Monday, April 23, 2018

Increasing Your Vocabulary │ Overused Words

My husband and I have this running joke that if we played a drinking game for the first -- and only the first-- five minutes of any news segment, anywhere in America, we'd be under the table in two.

Why? Because this drinking game is based on the repeated use of the word "impact."

It's okay if you can hate me now. Because after this post, you will notice this word EVERYWHERE and how overused it is.

I get it. The word is impactful. It makes a point. Pulls a punch. But ... it's beyond this, my friends. It's overwhelmingly beyond this now. I also understand that each decade has it's colloquial and trendy words. Totally understand that.

I can dig that, yo.

But, there's an all-out assault on this word. And most of the time, it's used incorrectly. Do you know what the word impact means? Per Merriam-Webster, it means
1.
  a.: to fix firmly by or as if my packing or wedging
  b.: to press together

2.
  a.: to have a direct effect or impact on : impinge on
  b.: to strike forcefully

So, an asteroid impacts the earth, or the train impacted the car on the tracks. These both fill the "fix firmly" portion and the "pressed together" portion. 

It's the second meaning, to "have a direct effect " (isn't it hilarious that they use the work impact to describe impact. I'm confused. Could a dictionary not come up with a better definition?) that we're hearing used most. But, it's the first meaning we should be using the word for. That's the point of the word.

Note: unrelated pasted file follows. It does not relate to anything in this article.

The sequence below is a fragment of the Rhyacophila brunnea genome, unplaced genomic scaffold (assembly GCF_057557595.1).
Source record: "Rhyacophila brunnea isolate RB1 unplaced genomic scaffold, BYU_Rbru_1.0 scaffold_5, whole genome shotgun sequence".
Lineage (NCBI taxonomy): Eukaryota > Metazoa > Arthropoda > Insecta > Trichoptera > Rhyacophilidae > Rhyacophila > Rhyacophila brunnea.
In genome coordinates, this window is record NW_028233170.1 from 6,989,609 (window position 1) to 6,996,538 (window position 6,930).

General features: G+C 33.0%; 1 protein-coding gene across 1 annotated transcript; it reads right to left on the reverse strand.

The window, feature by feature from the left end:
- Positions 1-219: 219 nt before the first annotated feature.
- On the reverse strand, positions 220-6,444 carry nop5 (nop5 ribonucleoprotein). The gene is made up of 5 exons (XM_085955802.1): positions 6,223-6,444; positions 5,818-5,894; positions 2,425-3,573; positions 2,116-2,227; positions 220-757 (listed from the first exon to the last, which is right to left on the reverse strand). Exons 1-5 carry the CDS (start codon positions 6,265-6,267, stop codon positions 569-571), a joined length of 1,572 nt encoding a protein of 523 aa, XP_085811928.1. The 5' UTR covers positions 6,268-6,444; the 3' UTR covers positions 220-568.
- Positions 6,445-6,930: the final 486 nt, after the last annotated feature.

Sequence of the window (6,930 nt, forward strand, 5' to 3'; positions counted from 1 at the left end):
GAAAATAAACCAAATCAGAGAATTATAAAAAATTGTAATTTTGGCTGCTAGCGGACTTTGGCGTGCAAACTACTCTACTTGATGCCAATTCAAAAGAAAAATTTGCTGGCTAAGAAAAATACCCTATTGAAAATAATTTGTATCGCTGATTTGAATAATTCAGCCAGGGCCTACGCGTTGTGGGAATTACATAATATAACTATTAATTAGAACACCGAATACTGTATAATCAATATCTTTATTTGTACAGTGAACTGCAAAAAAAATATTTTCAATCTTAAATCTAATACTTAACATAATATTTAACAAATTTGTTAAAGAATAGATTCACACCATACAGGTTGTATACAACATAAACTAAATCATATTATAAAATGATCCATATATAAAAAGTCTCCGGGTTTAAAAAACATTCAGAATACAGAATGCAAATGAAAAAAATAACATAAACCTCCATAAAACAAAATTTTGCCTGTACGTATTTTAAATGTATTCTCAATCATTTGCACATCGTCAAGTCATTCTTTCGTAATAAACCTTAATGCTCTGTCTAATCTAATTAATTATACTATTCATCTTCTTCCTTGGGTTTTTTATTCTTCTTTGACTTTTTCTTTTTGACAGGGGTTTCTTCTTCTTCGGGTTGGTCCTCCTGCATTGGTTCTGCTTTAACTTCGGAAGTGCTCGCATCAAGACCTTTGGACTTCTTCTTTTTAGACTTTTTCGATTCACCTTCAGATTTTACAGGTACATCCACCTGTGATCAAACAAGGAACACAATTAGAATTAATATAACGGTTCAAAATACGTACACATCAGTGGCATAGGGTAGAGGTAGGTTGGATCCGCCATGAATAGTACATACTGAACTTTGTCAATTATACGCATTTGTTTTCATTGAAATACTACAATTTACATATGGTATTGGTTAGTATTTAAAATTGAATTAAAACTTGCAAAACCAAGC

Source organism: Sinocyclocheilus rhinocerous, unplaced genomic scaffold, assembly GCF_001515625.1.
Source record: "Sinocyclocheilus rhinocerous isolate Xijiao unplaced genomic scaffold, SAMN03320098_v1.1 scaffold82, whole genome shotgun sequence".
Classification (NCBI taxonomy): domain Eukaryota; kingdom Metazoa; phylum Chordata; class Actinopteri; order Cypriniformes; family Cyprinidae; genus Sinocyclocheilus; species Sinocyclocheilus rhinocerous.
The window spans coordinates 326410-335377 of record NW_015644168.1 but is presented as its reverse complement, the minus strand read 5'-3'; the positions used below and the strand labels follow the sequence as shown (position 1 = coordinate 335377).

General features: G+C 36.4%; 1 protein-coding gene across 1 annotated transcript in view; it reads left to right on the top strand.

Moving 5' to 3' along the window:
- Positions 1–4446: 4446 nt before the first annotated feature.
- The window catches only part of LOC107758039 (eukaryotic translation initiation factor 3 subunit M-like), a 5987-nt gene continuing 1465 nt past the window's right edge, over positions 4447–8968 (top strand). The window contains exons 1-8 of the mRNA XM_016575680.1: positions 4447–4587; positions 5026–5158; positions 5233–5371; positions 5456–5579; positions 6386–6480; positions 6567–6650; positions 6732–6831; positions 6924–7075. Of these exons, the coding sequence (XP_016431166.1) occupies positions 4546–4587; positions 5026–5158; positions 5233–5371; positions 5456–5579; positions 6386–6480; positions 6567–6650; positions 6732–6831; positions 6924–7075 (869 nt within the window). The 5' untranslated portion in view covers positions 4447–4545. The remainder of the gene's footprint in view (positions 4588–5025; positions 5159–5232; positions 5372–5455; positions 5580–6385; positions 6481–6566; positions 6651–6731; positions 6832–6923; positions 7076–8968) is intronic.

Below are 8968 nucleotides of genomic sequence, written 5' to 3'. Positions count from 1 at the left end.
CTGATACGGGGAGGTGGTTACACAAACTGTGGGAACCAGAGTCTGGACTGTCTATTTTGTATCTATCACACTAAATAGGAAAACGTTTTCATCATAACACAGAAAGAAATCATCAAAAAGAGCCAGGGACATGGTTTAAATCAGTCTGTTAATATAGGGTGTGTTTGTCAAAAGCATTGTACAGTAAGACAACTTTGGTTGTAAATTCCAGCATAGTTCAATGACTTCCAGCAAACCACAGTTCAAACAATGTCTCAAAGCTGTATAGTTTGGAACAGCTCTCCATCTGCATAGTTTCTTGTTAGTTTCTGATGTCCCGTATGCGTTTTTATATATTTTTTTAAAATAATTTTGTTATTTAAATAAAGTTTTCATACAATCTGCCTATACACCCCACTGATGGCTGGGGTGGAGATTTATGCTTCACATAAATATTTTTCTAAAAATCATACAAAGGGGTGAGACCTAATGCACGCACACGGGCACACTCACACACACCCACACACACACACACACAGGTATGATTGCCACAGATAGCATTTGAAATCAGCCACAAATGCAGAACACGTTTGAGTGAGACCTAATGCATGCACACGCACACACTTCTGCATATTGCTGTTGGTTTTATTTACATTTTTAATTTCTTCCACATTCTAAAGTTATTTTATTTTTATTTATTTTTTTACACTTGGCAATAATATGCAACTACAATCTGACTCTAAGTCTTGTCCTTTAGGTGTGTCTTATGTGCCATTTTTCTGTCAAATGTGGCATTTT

It's a buzz word of today, that is highly overused. Highly. We've got other synonyms like affect, impress, influence, result, outcome ... and most of these are not used. 

It also got me wondering, Was this word used regularly, say fifty years ago? I thought not. I thought that it had to be something from today. But just yesterday, I picked up C.S. Lewis' book A Grief Observed  and began reading it again. (This book is phenomenal.)



I came to the 12th page and saw the word. Wow. There it was! But surely, this was an anomaly. It probably wouldn't be used again.

But, he did use it again on page 18.


There it was. What?  Okay. I think I can figure this out.

C.S. Lewis was a scholar. He used this word where appropriate, and these two spots were appropriate. He does, however, use myriad of other words. And that is the key to this over-using word mess. Look at page 19, he uses the word effect. Hello. He didn't use the word impact! And he could have. It would have fit just fine.


So, what am I saying? I'm saying a scholar can get away with using this word twice in six pages. And I'm okay with it. I'm not okay with the media, Facebook posts galore, and everyone I know or meet, use this word and not think it's overused.

I'm sure there are other overused words. Literally, obsessed, and legit come to mind. But again, these are trendy. 

What words are you over-hearing? As a writer, if you don't want to hear them, don't write them. If it annoys you, odds are high it will annoy someone else. It's important to watch what you're writing since people are reading what you are writing. 

I'm totally grammar-policing this but in a vocabulary-policing sort of way.

Now, about that drinking game...

-HJS

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